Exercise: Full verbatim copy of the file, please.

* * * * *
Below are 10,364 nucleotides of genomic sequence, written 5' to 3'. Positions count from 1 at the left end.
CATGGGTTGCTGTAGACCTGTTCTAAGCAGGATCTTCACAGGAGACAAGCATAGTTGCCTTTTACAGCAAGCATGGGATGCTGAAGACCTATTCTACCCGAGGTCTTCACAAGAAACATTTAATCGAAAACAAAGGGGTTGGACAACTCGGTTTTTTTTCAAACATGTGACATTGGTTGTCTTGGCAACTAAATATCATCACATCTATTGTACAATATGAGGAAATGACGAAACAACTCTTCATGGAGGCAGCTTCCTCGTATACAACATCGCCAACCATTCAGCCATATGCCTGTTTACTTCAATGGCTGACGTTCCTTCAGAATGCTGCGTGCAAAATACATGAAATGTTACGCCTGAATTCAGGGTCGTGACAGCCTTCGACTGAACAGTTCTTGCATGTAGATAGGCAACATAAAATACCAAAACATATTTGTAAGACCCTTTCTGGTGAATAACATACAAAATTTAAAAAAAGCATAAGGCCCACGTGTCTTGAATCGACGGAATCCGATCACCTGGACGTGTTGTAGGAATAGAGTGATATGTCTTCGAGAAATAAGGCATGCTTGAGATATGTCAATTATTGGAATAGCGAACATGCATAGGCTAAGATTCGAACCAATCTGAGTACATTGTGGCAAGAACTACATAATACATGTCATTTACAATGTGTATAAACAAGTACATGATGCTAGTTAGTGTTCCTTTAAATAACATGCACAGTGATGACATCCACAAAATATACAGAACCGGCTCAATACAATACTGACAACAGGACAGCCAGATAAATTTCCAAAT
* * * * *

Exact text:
Below are 10,364 nucleotides of genomic sequence, written 5' to 3'. Positions count from 1 at the left end.
CATGGGTTGCTGTAGACCTGTTCTAAGCAGGATCTTCACAGGAGACAAGCATAGTTGCCTTTTACAGCAAGCATGGGATGCTGAAGACCTATTCTACCCGAGGTCTTCACAAGAAACATTTAATCGAAAACAAAGGGGTTGGACAACTCGGTTTTTTTTCAAACATGTGACATTGGTTGTCTTGGCAACTAAATATCATCACATCTATTGTACAATATGAGGAAATGACGAAACAACTCTTCATGGAGGCAGCTTCCTCGTATACAACATCGCCAACCATTCAGCCATATGCCTGTTTACTTCAATGGCTGACGTTCCTTCAGAATGCTGCGTGCAAAATACATGAAATGTTACGCCTGAATTCAGGGTCGTGACAGCCTTCGACTGAACAGTTCTTGCATGTAGATAGGCAACATAAAATACCAAAACATATTTGTAAGACCCTTTCTGGTGAATAACATACAAAATTTAAAAAAAGCATAAGGCCCACGTGTCTTGAATCGACGGAATCCGATCACCTGGACGTGTTGTAGGAATAGAGTGATATGTCTTCGAGAAATAAGGCATGCTTGAGATATGTCAATTATTGGAATAGCGAACATGCATAGGCTAAGATTCGAACCAATCTGAGTACATTGTGGCAAGAACTACATAATACATGTCATTTACAATGTGTATAAACAAGTACATGATGCTAGTTAGTGTTCCTTTAAATAACATGCACAGTGATGACATCCACAAAATATACAGAACCGGCTCAATACAATACTGACAACAGGACAGCCAGATAAATTTCCAAAT